This is an informed critique on Abdullah’s petrol hike move. The problem is not the price hike, but the counter-measures that should have been in place but not. They come too little and too late.
From The Straits Times Southeast Asia correspondent Leslie LopezKUALA LUMPUR, June 15 — Prime Minister Datuk Seri Abdullah Badawi’s scramble to stem the widening fallout from his high-stakes gamble to raise fuel prices is exposing his government’s shortcomings in crisis management.
What’s more, the policy flip-flops and the raft of poorly-designed counter-measures have only brought into focus the distortions in the Malaysian economy and Datuk Seri Abdullah’s reluctance to confront the powerful vested interest groups that profit from it.
The government’s missteps have also allowed the Opposition headed by former deputy prime minister Datuk Seri Anwar Ibrahim to seize the initiative with public sentiment building against the government.
If Malaysians were beginning to feel a tad sympathetic to the many challenges facing Abdullah’s government, last week’s fuel hike only served to bring to the fore concerns that dominated the public mood just before the early March national election – anger over the rising cost of living, the perception that the Barisan Nasional coalition government is insensitive to the plight of most Malaysians and widespread corruption in government.
It wasn’t supposed to turn out this way.
PM Abdullah’s allies had expected that the move to partially remove subsidies would allow the premier to regain the political initiative.
By shocking Malaysians with the roll-back on subsidies, Abdullah had hoped to divert public attention away from the crisis gripping his United Malays National Organisation party which leads the Barisan government.
He also envisioned that his bold initiative would prompt senior Umno leaders, who are key ministers in his Cabinet, to set aside their differences and rally behind him to implement this major policy initiative.
Instead, the move to roll back fuel subsidies has come in for criticism from within the party and outside.
There are several reasons Abdullah’s gamble backfired.
For starters, it is seen as a public relations fiasco. The decision last week to raise fuel prices by 41 per cent and diesel by 63 per cent was made without any substantive concessions to Malaysians on how the government, which is raking in record profits from it oil exports, intended to alleviate the economic hardships from the roll-back in subsidies.
When the government did announce the counter measures, it fell short of what the public was hoping for.
The government didn’t offer any direct financial assistance to alleviate the pain faced by Malaysians from rising costs.
Instead, the raft of counter-measures, amounting to about RM2 billion in savings, featured cuts in spending on
government-sponsored seminars and travel for civil servants.
Opposition leaders have been quick to attack the government’s measures, arguing that it underscored the growing disconnect between the country’s political elite and the public.
That’s because the cost-cutting measures also provided Malaysians with a peek to the lavish perks government ministers enjoy.
Abdullah said that his ministers would take a 10 per cent cut in their monthly entertainment allowances.
But Malaysians didn’t even know that the prime minister got a monthly entertainment stipend of RM18,865, his deputy RM15,015 and his Cabinet ministers RM13,320 a month each.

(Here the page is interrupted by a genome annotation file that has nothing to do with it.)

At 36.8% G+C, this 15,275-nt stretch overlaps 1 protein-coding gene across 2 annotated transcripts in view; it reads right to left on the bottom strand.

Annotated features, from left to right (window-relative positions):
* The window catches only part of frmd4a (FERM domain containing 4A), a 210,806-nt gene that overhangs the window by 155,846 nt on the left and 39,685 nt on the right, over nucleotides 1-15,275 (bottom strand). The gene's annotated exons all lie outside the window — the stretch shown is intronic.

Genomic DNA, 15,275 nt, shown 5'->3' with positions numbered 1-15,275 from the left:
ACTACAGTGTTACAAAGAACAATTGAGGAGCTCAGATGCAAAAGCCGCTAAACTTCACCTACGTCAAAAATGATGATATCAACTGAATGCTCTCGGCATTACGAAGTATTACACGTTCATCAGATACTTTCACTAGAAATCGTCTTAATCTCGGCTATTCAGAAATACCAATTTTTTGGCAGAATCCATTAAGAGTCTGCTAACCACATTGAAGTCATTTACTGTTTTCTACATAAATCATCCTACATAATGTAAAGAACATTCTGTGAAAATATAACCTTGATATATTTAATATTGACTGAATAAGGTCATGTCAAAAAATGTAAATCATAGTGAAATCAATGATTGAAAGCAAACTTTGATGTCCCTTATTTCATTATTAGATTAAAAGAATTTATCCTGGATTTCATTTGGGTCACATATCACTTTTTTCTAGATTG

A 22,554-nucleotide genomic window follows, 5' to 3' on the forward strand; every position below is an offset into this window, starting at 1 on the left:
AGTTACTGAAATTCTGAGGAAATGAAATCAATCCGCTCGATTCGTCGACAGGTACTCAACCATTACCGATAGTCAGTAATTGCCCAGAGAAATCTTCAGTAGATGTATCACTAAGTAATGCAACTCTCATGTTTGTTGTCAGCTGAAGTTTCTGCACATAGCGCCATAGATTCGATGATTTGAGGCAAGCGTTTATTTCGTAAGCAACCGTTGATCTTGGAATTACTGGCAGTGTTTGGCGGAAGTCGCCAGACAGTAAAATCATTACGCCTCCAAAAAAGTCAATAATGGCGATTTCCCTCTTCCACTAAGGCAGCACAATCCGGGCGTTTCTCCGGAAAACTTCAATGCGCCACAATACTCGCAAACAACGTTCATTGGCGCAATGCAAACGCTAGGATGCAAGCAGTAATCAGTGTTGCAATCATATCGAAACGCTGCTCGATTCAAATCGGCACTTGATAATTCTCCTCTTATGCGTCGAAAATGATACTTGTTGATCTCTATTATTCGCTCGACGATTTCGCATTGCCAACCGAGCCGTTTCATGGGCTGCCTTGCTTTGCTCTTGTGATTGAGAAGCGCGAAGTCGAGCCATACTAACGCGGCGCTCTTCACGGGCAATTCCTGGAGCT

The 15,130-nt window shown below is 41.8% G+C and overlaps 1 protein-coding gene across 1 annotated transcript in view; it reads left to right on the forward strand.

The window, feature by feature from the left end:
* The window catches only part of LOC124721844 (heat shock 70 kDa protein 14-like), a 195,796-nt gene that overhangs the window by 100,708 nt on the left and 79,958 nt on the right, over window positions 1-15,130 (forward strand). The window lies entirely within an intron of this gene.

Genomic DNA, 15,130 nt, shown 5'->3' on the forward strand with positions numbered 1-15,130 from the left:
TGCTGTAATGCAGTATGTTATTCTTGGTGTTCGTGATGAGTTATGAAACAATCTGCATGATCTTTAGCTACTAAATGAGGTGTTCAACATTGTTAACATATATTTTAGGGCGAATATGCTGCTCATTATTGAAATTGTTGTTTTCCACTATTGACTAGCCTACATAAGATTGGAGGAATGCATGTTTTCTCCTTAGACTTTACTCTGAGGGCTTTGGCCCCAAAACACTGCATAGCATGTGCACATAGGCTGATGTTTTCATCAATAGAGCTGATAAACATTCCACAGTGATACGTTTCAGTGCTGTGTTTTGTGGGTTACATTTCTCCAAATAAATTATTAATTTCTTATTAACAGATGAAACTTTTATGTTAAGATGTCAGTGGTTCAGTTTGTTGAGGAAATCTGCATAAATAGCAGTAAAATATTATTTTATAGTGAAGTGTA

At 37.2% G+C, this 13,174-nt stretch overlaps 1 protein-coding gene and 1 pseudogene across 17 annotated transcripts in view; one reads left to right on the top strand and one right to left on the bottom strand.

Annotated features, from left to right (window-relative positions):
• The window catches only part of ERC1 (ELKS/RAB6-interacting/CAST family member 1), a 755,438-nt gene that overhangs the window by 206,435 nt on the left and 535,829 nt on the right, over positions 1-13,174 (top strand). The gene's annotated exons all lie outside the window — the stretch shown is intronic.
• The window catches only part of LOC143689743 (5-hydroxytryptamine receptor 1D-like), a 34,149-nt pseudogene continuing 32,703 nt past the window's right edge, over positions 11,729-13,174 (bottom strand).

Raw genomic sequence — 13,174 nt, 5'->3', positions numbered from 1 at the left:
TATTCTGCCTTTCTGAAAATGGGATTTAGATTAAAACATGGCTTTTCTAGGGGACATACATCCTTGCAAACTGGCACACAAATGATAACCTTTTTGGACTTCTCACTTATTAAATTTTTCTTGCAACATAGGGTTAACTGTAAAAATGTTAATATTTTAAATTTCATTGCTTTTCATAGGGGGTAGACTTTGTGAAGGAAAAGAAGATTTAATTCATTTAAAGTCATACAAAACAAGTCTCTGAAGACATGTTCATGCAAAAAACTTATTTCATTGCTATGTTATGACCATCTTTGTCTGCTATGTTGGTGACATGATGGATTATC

Malaysians also didn’t know that their ministers and their families were entitled to one all-expense paid holiday annually to any destination.
As part of the government’s new austerity drive, holidays will be limited to Malaysia’s Southeast Asian neighbours.
The roll-back on subsidies has also renewed criticisms of subsidies and distortions in the economy and the shortcomings in Abdullah’s reform agenda.
Many Malaysians say they are ready to pay the market price for fuel, as long as they get a chance to pay market prices for imported cars and are relieved of the burden of toll charges on the private road networks that criss-cross the country, particularly greater Kuala Lumpur.
Malaysians pay a high tax on imported cars because the government subsidises its national car project.
The government also has a policy which enables a select group of ethnic Malay business to profit from the import of cars manufactured outside Malaysia, an industry which is estimated to be worth close to RM1 billion annually.
With his bid to regain the initiative dashed, Abdullah declared this week that fuel prices wouldn’t be raised for the rest of the year.
But many Malaysians believe that he will renege on that pledge should global oil prices spike in coming months.
His approval rating of 91 per cent when he took power in November 2003 has now slipped to just under 50 per cent, according to market research firm Merdeka Centre.
That figure is expected to test new lows when findings of a new survey are released later this month.
Despite being assailed from all sides, he has no intention of handing power anytime soon.
Businessmen and politicians who have met with him in recent weeks say that he is determined to mount a fight-back to restore the popularity of his ruling Umno and the Barisan Nasional government.
But as inflation picks up, economic growth falters and the drudge of having to make ends meet for ordinary Malaysians take its toll, Abdullah will have to wake up to the reality that the Malaysia he inherited more than four years ago has changed radically. — ST